In Syria, churches come together to give sanctuary to earthquake survivors
"Death and grey dust were everywhere you can see," says Leyla Samar. "Death surrounding me. Buildings flattened."
Speaking over a disrupted connection, Leyla, a food aid worker with Open Doors' Centres of Hope in Aleppo, struggled to find the words for what she saw as she entered the city.
"People just standing in the streets by their cars," she says. "They say, 'This car, this is my home now.'"
11 years of bombing and shelling in Syria's civil war left the city of Aleppo with cracked, unstable masonry and a crumbling infrastructure. Social media footage shot during the quake - verified by the BBC – shows whole apartment blocks swaying and collapsing as families run screaming from beneath them.
Eyewitnesses now describe a paralysis of terror in the city. A series of strong aftershocks left people too frightened to re-enter those buildings left standing.
"I witnessed another quake this afternoon," Leyla told journalists. "People everywhere are now so filled with fear. Our urgent need is for every single building to be assessed, for safety, before anyone can go back indoors. But there is no support for that now."
The quake struck at 4am on Monday. Those who were swift enough to leave their homes found themselves in freezing night-time temperatures with no warm clothing or shoes.
As the city enters its fifth day of mourning, volunteers and church workers are racing to source food, blankets and hygiene kits. Open Doors' Centres of Hope partners are now distributing aid in seven locations in Aleppo and Latakia, with over a thousand people in one church alone.
Outside Aleppo, vast swathes of north west Syria are still unreachable by phone. The region has been embroiled in the civil war, and for those areas under the control of opposition forces, only one small crossing on the Turkish border exists at all as a road to bring in aid.
'Rooted more deeply in their faith'
Monasteries and churches of all denominations – Maronite, Eastern and Greek Orthodox, Catholic and many others – are throwing open their doors to deal with mass homelessness.
Church leaders are emphasising that all are welcome, regardless of faith, nationality or politics.
"It's a desperate humanitarian situation," Chaldean Catholic Archbishop, Antoine Audo, told reporters. His residence is housing around 50 people, including the elderly and tiny babies. Others are sheltering at the Maronite Cathedral of St. Elijah; 1,600 at the Greek Orthodox bishopric; and over 2,000 at the Franciscan Convent in Aleppo.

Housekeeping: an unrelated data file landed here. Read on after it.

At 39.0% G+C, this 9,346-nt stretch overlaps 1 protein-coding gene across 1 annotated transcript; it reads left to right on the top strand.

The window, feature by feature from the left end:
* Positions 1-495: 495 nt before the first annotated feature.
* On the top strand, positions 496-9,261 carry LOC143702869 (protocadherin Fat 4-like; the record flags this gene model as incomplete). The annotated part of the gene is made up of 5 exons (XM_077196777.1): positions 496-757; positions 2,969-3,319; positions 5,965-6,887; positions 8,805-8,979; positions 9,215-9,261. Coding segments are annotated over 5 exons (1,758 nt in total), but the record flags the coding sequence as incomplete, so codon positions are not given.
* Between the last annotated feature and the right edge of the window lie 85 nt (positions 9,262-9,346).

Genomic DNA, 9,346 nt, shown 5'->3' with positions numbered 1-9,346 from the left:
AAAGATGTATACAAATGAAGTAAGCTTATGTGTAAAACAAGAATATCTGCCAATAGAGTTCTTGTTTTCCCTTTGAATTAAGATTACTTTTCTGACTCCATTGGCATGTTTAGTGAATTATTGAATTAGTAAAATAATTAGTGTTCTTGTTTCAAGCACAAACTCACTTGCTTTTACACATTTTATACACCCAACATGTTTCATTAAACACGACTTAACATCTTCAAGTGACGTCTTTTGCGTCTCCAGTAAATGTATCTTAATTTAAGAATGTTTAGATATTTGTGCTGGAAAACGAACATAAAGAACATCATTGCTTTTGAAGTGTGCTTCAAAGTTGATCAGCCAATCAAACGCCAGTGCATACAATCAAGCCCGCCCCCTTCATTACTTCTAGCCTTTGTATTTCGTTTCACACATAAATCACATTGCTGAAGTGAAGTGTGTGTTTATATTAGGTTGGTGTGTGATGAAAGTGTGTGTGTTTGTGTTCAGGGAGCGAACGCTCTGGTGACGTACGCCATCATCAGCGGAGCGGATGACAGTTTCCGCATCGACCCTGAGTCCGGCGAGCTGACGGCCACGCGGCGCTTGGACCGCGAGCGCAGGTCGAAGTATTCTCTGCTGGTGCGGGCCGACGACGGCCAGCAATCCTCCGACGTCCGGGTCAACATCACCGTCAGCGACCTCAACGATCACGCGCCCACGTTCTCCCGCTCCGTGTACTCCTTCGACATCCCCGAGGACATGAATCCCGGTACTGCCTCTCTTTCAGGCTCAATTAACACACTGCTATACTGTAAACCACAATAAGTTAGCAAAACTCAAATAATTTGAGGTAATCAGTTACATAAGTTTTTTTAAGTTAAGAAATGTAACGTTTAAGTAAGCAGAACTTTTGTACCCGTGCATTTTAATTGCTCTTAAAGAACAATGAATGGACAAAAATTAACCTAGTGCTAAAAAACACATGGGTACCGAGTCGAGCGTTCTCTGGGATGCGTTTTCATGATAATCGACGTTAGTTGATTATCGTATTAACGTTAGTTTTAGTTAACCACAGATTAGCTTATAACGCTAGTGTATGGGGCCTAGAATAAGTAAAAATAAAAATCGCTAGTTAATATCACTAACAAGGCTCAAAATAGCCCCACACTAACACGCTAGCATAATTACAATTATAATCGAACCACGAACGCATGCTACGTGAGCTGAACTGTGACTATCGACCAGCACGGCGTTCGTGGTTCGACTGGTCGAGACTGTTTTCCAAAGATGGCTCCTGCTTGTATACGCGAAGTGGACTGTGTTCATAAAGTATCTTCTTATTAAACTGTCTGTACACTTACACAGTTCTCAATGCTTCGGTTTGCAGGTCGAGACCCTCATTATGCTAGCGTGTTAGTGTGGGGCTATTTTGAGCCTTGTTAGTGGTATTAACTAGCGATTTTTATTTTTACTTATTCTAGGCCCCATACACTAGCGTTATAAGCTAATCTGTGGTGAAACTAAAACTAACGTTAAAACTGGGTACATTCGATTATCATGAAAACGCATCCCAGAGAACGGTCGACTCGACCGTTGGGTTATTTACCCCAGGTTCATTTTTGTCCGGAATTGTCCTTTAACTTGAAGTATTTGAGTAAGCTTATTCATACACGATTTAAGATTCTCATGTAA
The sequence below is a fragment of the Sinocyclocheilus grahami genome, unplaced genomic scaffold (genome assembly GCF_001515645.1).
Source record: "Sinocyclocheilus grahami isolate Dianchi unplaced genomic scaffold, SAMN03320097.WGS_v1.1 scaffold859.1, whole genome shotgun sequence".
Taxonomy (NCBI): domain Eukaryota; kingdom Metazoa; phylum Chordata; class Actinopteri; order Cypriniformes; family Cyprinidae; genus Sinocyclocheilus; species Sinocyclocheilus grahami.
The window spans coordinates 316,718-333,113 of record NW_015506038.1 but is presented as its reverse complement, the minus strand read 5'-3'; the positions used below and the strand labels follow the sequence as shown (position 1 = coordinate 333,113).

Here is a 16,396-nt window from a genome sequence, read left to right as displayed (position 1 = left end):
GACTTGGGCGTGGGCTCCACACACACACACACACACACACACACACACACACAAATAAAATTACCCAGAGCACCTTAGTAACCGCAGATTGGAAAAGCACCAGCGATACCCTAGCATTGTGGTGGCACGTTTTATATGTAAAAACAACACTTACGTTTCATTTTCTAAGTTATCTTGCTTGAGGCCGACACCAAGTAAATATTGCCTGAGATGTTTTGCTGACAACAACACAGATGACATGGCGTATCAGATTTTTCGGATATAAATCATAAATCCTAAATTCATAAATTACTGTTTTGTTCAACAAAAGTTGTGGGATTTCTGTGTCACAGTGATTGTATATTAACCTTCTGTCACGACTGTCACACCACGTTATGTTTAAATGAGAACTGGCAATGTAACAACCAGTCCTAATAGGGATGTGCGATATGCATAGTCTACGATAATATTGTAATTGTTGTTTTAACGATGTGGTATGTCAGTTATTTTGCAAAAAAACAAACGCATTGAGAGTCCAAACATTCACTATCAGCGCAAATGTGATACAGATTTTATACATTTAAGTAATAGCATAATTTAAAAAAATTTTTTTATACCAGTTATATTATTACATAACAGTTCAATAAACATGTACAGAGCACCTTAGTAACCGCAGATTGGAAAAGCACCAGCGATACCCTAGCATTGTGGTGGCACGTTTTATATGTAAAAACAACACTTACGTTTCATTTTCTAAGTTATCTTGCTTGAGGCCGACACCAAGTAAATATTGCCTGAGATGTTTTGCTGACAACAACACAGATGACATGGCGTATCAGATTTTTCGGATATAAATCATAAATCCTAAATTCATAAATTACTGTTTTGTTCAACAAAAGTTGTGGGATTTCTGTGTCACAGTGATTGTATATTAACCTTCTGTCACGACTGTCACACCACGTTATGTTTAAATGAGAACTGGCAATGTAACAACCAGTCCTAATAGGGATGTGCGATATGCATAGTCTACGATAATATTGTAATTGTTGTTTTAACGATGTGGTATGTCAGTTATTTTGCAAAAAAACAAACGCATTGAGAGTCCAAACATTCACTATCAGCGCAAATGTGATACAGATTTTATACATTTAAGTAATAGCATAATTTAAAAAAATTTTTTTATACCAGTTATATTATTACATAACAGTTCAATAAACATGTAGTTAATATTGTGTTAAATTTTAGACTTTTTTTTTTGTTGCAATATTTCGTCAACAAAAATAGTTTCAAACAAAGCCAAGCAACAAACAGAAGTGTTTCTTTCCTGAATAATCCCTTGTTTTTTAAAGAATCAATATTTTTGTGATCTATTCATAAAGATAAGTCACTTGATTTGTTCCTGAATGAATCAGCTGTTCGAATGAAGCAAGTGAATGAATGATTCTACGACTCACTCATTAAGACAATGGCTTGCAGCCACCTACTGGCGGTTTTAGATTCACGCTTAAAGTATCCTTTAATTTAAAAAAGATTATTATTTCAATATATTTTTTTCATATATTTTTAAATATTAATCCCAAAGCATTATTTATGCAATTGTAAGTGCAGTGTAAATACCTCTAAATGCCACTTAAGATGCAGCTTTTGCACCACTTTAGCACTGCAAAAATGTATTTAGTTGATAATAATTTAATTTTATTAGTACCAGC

"There is no electricity, there is no fuel, the winter is very harsh, and it is cold inside and outside. There is so much poverty," Archbishop Audo says.
Open Doors' Centres of hope are so far reaching around 5,400 people. They are distributing two meals a day – mostly sandwiches – and providing blankets and a place to rest. Volunteers and clergy are listening as people pour out their experiences.
"We are finding so many people are looking at this as a sign to root themselves more deeply in their faith," Leyla Samar says.
"One family, a lady living on the fifth floor of her block, with her elderly mother and son, told us how they ran as the building was collapsing round them. Her son, who was an unbeliever, was crying out his thanks to God as they escaped."
'Strengthen what remains'
The earthquake is a particular blow to those working to rebuild the Syrian church.
Syria holds precious significance in Christianity – both Antioch and Damascus were vital centres for the early church. Aramaic, the language Jesus spoke, is still spoken in places.
But as ISIS began attacking and seizing towns in 2013, the mass displacement of Christians began.
Wherever ISIS seized control, Christians were ordered to convert, to pay the jizya religious levy, or face death. Hundreds of Christians - including bishops of the Greek and Syrian Orthodox church – were kidnapped.
Ibrahim Najjar, a Christian community worker with the Centres of Hope project supported by Open Doors, says the lasting effects of the horror wrought by ISIS are now compounded by the continual danger of moving about wrecked towns and cities.
"The feeling of uncertainty and isolation is increasing," he told journalists by phone. "Now, as they see, even their own houses are not safe enough. They feel that they live in houses that are easily cracked and might fall down. So their sensation of being insecure and unsafe is increasing."
Pastors and church workers are praying that the tiny Christian community will be able to withstand the exhaustion and uncertainty they face.
"Our goal is to strengthen what remains. We need to help Christians, not only with relief support, but we also need to think of the long term," says Ibrahim Jaffar.
"Just as our church buildings have acted as robust refuges for Aleppo's population, pray that Christ's body here will also be strong and resilient.
"Syria needs the service and resilience of its Christian minority, more than ever."